Last September in Philipsburg, AERO—the Alternative Energy Resources Organization—facilitated the third of four summer and fall public renewable energy tours generously sponsored by NorthWestern Energy. During that tour a group of about 20 participants learned about Philpsburg’s two micro-hydro generators installed on the town’s municipal water supply line. That line plummets well over 2,000 feet from Fred Burr Lake, at about 7,600 feet in elevation, to the town. The generators supply the power for several municipal buildings at a rate typically 10% below the utility’s.
This is a big deal for Philipsburg. These hydro generators save the town considerable money, which translates into saved jobs and funds for service equipment. The system and savings span decades.
Standing near one of the generators that day, my Lego-loving, inner engineer was keenly interested in the technical details—the kilowatts and kilowatt-hours, flow rates and turbine blades. But the more captivating story was—and still is—the personal one about how those installations ever came to be. The key character in which is one Walter Johnson, affectionately known as “Tiny,” though the city operations manager with a smile assured us that the name was not to be taken literally.
As I recall the story we heard while standing next to one of the humming generators on the steep hillside, it was Mr. Johnson—a local teacher—who had one of those “ah-ha” moments. He saw the potential to generate electricity for the town by taking advantage of that gravity-driven flow of water. Simple physics is often a beautiful, thrifty thing.
I do not know all the details of the countless steps in between the birth of Mr. Johnson’s idea and the ultimate installation of the systems. But the gist is an idea was conceived, followed by typical discussion, skepticism, and delay, and ultimately, success—success owing to confidence in a good idea, effective communication, persistence, and courage.
There’s a student scholarship in Philipsburg awarded in the name of—in the words of the local foundation—“much revered teacher and local historian & activist Walter (Tiny) Johnson” who passed away in 2007.
I wish I’d known Mr. Johnson. It’s a really great story.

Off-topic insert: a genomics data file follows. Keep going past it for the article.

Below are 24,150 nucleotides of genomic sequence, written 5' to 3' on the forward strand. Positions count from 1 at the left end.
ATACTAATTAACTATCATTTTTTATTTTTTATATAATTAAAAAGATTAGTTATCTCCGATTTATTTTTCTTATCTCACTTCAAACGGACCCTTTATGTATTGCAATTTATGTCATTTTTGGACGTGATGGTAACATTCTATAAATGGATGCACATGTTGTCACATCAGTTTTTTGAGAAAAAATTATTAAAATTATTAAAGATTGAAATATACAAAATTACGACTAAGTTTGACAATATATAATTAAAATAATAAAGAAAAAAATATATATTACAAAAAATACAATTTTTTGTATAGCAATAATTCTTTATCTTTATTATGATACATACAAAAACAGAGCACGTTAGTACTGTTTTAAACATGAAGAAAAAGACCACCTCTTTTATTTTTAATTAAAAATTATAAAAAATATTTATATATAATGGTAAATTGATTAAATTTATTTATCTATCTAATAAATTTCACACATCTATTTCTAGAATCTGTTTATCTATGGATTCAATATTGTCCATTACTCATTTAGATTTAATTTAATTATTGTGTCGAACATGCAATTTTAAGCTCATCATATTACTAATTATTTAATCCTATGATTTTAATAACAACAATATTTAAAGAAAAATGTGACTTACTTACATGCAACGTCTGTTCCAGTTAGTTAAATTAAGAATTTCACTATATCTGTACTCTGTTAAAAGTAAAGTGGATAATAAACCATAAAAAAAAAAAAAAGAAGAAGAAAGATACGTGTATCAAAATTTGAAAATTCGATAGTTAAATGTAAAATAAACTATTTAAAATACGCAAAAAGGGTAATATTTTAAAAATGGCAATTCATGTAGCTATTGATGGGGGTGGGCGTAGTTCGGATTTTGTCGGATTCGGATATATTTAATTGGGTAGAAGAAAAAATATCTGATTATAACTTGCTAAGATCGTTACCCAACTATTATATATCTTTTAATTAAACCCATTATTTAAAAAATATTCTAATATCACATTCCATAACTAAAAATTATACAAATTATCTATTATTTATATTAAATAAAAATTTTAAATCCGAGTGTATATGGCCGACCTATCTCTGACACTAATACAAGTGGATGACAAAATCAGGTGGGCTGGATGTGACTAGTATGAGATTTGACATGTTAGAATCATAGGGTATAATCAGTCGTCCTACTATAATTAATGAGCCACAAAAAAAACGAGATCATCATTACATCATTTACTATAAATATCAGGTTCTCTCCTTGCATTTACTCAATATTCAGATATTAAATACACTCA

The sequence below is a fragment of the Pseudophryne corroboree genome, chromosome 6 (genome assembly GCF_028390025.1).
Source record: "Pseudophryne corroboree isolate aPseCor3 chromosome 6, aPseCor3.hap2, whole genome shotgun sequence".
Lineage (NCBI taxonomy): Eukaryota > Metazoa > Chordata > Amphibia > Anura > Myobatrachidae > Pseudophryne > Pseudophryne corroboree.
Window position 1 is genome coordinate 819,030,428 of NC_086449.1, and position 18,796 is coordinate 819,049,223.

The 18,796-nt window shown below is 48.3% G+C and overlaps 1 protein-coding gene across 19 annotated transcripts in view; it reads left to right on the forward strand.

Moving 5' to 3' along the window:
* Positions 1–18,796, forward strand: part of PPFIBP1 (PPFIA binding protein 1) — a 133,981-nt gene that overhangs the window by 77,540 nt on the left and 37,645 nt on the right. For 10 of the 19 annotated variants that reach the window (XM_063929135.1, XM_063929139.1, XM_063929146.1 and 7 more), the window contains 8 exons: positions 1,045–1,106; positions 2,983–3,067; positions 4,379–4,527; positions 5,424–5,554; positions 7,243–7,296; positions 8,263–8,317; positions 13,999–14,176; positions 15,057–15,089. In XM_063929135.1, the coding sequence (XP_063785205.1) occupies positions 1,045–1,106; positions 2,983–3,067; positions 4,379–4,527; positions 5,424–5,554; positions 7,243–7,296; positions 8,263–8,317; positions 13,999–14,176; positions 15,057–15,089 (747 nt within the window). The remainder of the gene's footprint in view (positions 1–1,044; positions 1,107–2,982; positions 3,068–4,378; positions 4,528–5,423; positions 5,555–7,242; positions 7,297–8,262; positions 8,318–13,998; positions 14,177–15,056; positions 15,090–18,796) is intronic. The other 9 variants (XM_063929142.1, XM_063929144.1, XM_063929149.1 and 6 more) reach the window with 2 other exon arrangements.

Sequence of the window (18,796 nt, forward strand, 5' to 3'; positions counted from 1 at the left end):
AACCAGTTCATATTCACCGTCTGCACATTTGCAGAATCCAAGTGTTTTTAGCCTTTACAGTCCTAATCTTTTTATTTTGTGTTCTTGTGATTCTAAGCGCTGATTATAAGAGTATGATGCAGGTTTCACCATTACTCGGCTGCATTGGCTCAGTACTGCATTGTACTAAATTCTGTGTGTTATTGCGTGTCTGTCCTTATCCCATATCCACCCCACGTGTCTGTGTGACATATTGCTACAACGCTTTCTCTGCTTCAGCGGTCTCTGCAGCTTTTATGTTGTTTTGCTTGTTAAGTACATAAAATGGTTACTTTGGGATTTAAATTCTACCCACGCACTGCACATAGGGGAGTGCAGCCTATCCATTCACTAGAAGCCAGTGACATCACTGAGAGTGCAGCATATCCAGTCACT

And it illustrates what AERO members and friends have come to know over 38 years of energy tours and workshops, New Western Energy Shows, and annual meetings: there are countless energy success stories across Montana.
Over the years we’ve introduced thousands of people to energy efficient homes and businesses with cost-effective conservation measures. We’ve toured solar, wind, and geothermal installations large and small across the state on schools, homes, farms, ranches, and my personal favorite: breweries.
But it’s become ever clearer that the personal stories are as important—perhaps more important, in fact—than the actual renewable energy installations themselves and their associated costs, incentives, simple payback, and megawatt hours. Personal stories inspire us. They can engage, entertain, and educate. And they put a face on what is all too often overly technical and impersonal. The facts and data are necessary, certainly, but not sufficient.
With that in mind, AERO recently launched a campaign we call Repower MT: Energy Success Stories from across Montana. The central hub of the campaign is an interactive online forum where folks across the state can share their stories in words, photos, video, geography, data, and dollars. It’s a public resource for sharing experience, knowledge and results.
Montana is filled with innovators, and the solutions they’ve deployed have been earned through creative thinking, experimentation, trial and error, some luck, and an indomitable can-do spirit.
These aren’t just energy engineers and technical experts. They are business owners like Dale Brackman and his auto repair and service shop in Helena with his 6.2-kilowatt solar system. Or Brian Patrick, the former Superintendent of Townsend School District whose leadership brought solar, wind and biomass to Townsend’s schools to reduce costs and serve as educational tools. Or the good folks at Garden City Harvest and their solar tracker at the PEAS Farm in Missoula—where every dollar saved on utility costs is a dollar that can go to their community gardens. These are the Walter Johnson’s taking action across the state—whether the projects save or generate kilowatts or megawatts.
We built Repower MT to get these stories out to a wider audience than the 20 folks who attended that tour in Philipsburg—to make them available throughout Montana and to help others help themselves.
So, please add your story to the mix. Share it. Get on the Repower MT map. We’re here to help.
In Missoula, I’m Bryan von Lossberg, AERO’s executive director. AERO has been linking people with sustainable agriculture and energy solutions since 1974. Visit online and add your story to Repower MT at aeromt.org.
This commentary aired on April 26, 2012 on Montana Public Radio.